Which brings me back to Denise Minger, who wrote a lot debunking The China Study (plus she’s really cute):


I thought (even when) reading the China Study that things weren’t right, and that the China Study author was making wild leaps equating small studies of cassein protein in milk (just one of the milk proteins) with health effects to all meats and animals, and Denise confirmed in a scientific way all my thoughts.

Anyways, Minger has written a new book called Death by Food Pyramid: How Shoddy Science, Sketchy Politics and Shady Special Interests Have Ruined Our Health.  She’s spent the last year and a half writing this beast.

In her own words from her blog entry:

  1. Death by Food Pyramid is not pro-paleo, per se. Nor is it anti-vegan. Nor is it a platform for promoting any particular eating plan (or excessively bashing another). I’m grateful to Mark Sisson and the Primal Blueprint Publishing team for letting me craft a book that respects the success of paleo and Primal diets, but doesn’t assert them as optimal for all people, and even critiques them in some regards.
  2. do, however, explore the reasons why some people are genetically equipped to handle higher-starch diets; why the effects of saturated fat aren’t uniform among all humans; why we should focus on individually tailoring our diets; and where various successful eating programs seem to intersect.
  3. Although this book certainly takes a swipe at conventional wisdom, I hope it also opens a discussion about some of the dogma existing within the “alternative” health communities as well.

Mark’s Daily Apple did an excerpt from one of her chapters (and the book itself was published by Mark’s Primal Blueprint offshoot).

So while the book isn’t yet out (supposed release date January 1, 2014), I encourage those “into” diet and health to procure this, and I know we’ll be buying the kindle version when it’s out.  We’re not any type of strict diet follower in our house except as “whole food advocates”, meaning we eat a lot of meat, some veggies, a few fruits, some dairy and limited processed foods (and next to no wheat, flour, HFCS or the like).  We’ve done strict paleo, primal, low carb paleo and totally clean at times (we even have the kids follow this to a very large degree), but mostly we’re in the 80% good/20% not so good camp most weeks, as best we can.  Maybe I’ll do a Sarah Fragoso A Week In The Life inspired post to show how we really eat (another quick aside: today’s lunch for LoudBoy and Birdsnest was water/milk to drink depending on the kid, pickle wrapped in salami with a toothpick, a jello pudding cup, a banana, nut/fruit granola bar and a cheese stick – too many carbs, not enough veggies or meat, but semi-balanced and quick to make in the morning).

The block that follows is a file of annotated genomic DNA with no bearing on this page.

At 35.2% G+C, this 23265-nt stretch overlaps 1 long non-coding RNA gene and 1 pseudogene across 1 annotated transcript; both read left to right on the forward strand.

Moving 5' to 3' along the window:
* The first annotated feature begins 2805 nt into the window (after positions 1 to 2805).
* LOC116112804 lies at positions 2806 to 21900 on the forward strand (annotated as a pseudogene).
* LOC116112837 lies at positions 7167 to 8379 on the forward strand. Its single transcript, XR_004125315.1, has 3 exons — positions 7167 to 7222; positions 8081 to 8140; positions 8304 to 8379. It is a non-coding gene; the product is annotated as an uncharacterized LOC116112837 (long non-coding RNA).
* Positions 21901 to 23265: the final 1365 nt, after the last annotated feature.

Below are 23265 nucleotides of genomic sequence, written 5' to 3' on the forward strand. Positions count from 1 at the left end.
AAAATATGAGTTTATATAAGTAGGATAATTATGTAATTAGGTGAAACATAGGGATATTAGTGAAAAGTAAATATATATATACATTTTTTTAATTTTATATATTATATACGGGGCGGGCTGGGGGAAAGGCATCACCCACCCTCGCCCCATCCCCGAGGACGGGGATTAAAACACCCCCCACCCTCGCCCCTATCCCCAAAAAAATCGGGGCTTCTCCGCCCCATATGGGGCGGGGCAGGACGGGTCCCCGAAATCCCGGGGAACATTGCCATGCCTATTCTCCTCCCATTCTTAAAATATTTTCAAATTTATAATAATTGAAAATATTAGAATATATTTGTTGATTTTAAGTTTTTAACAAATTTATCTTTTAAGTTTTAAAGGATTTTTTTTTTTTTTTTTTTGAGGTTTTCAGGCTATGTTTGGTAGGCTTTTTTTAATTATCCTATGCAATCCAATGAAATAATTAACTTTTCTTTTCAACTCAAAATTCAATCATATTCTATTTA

Denise’s blog is top notch.

If you’d really like an intro into Paleo (that based on Denise’s own words above, will pick apart to some degree, but there is WAAAYYY more good than bad in this approach, especially compared to how most eat), and at least understand the concepts and benefits, there’s probably not a better lay-mans book than Robb Wolf’s The Paleo Solution, though Sisson’s own The Primal Blueprint is pretty good too (we own both and both are a little different – Sisson’s focuses more on whole life, while Wolf is more diet).

Anyways, eat well, exercise well, continue to educate yourself on what may work best for you and yours. Peace.

Dealing with a darker cloud – Vitamin D and SAD issues

We’ve had a little bit of turbulent waters here the last week and a half-plus. I know, poor me right? Things are pretty dang good, but like a short term stock we still have our ups and downs.  Besides the “fun” that was Thanksgiving, we have a friend divorcing (Swarley), another friend dating that friend (which complicates matters and is confusing for all) and life.  Last week I traveled three days, and Holly traveled three days (Wednesday was a common day where she took care of kids in the morning, me in the evening when I got back home), so we didn’t see each other much.  I’m a “touch” language, with some “quality time” and “words of affirmation” thrown in, Holly is a “words” type with some “QT” thrown in, so was rough.  Add in the fact that is the heavy, dark cloud of seasonal affective disorder (SAD), shark week and it hasn’t been that much fun on the married side recently.  She fell asleep early or the dark depression cloud spiked on the weekend days we were together, and we both want her to start feeling better.